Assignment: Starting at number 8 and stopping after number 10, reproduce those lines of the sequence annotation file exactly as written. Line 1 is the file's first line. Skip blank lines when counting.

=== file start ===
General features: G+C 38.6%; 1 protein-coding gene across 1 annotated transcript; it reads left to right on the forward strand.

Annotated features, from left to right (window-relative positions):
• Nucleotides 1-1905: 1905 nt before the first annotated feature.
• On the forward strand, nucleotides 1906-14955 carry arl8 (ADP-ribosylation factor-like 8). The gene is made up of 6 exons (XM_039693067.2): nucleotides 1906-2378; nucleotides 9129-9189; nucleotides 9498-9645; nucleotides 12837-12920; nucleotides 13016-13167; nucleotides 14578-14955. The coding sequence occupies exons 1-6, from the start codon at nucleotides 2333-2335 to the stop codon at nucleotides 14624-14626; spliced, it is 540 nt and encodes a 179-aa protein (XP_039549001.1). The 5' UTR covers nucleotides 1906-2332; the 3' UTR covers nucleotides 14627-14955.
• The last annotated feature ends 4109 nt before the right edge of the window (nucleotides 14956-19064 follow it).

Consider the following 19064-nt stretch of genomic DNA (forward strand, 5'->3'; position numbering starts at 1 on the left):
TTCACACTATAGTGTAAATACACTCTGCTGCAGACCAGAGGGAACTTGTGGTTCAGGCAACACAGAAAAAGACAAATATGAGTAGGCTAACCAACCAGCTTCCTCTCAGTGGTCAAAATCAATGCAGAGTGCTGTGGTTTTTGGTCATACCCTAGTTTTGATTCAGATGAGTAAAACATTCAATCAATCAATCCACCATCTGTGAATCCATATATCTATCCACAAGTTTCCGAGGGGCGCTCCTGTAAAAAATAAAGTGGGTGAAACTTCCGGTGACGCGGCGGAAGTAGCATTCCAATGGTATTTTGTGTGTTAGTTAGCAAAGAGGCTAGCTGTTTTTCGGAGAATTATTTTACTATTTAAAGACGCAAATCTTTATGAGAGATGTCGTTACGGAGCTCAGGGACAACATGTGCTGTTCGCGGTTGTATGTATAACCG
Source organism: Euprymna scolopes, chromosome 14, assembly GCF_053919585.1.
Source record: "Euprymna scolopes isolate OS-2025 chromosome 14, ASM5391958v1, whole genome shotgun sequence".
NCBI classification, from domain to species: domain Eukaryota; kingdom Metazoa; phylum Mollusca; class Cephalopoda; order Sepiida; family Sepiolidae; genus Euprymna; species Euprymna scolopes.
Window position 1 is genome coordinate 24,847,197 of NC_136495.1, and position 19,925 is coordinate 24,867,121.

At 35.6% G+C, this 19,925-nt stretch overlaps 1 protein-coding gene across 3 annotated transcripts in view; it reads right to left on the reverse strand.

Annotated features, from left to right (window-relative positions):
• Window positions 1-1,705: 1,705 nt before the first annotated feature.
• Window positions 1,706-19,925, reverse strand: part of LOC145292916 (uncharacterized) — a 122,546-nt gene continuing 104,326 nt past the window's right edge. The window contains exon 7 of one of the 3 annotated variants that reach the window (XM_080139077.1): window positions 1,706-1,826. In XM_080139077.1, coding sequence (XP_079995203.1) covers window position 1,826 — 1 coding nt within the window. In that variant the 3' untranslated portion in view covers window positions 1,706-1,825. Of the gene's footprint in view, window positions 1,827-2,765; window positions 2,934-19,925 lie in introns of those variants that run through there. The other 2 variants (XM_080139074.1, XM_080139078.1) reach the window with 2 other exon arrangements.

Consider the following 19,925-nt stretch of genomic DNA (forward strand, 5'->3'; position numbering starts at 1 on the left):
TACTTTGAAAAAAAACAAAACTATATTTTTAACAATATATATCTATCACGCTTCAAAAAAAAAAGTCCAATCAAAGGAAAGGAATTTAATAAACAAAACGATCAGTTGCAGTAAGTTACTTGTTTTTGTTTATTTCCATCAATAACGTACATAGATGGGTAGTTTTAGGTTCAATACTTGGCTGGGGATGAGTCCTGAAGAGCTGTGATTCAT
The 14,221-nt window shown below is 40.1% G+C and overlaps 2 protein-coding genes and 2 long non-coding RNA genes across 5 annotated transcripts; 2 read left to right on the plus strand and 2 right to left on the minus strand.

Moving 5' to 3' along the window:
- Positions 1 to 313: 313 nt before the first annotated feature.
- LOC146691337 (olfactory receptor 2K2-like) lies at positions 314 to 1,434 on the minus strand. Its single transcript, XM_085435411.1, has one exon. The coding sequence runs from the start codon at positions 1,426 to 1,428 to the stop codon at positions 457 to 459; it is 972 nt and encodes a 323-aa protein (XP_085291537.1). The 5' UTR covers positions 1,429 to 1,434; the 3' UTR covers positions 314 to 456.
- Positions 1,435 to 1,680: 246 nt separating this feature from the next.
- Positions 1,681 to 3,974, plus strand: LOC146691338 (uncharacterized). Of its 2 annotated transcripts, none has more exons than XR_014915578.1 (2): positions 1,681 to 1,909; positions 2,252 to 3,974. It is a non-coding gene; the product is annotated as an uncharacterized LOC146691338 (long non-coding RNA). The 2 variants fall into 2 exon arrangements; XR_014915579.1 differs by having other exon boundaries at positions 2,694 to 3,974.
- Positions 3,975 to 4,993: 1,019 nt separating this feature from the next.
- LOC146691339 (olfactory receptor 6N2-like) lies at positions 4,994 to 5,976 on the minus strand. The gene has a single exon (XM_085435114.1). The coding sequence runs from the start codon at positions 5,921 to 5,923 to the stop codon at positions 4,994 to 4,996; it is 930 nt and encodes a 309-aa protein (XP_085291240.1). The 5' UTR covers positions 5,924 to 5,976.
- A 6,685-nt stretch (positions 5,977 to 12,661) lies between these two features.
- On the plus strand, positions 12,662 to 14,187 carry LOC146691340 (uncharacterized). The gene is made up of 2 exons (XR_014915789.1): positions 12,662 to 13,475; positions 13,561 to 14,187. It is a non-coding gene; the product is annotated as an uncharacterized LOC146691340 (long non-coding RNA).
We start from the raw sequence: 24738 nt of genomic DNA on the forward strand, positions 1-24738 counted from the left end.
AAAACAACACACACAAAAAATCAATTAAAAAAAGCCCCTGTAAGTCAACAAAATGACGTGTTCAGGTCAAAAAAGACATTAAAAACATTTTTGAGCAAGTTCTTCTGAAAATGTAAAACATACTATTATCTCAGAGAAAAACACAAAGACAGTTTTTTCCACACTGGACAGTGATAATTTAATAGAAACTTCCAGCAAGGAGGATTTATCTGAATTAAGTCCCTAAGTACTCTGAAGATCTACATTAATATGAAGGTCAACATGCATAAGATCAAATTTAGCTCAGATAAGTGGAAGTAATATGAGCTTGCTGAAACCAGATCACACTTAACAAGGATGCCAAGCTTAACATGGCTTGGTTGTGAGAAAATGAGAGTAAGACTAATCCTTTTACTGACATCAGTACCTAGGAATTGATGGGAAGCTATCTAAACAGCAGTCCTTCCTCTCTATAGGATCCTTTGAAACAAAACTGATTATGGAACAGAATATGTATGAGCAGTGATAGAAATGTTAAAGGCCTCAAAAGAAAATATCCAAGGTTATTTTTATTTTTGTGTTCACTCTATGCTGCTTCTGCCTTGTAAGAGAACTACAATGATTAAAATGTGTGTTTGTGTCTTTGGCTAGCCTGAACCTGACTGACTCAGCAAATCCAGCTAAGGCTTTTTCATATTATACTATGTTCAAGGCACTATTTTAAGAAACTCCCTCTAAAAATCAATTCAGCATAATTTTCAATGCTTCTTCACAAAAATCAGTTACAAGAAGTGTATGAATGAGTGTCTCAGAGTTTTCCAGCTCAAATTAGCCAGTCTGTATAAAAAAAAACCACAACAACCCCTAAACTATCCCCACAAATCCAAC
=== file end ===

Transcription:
Source organism: Euprymna scolopes, chromosome 14, assembly GCF_053919585.1.
Source record: "Euprymna scolopes isolate OS-2025 chromosome 14, ASM5391958v1, whole genome shotgun sequence".
NCBI classification, from domain to species: domain Eukaryota; kingdom Metazoa; phylum Mollusca; class Cephalopoda; order Sepiida; family Sepiolidae; genus Euprymna; species Euprymna scolopes.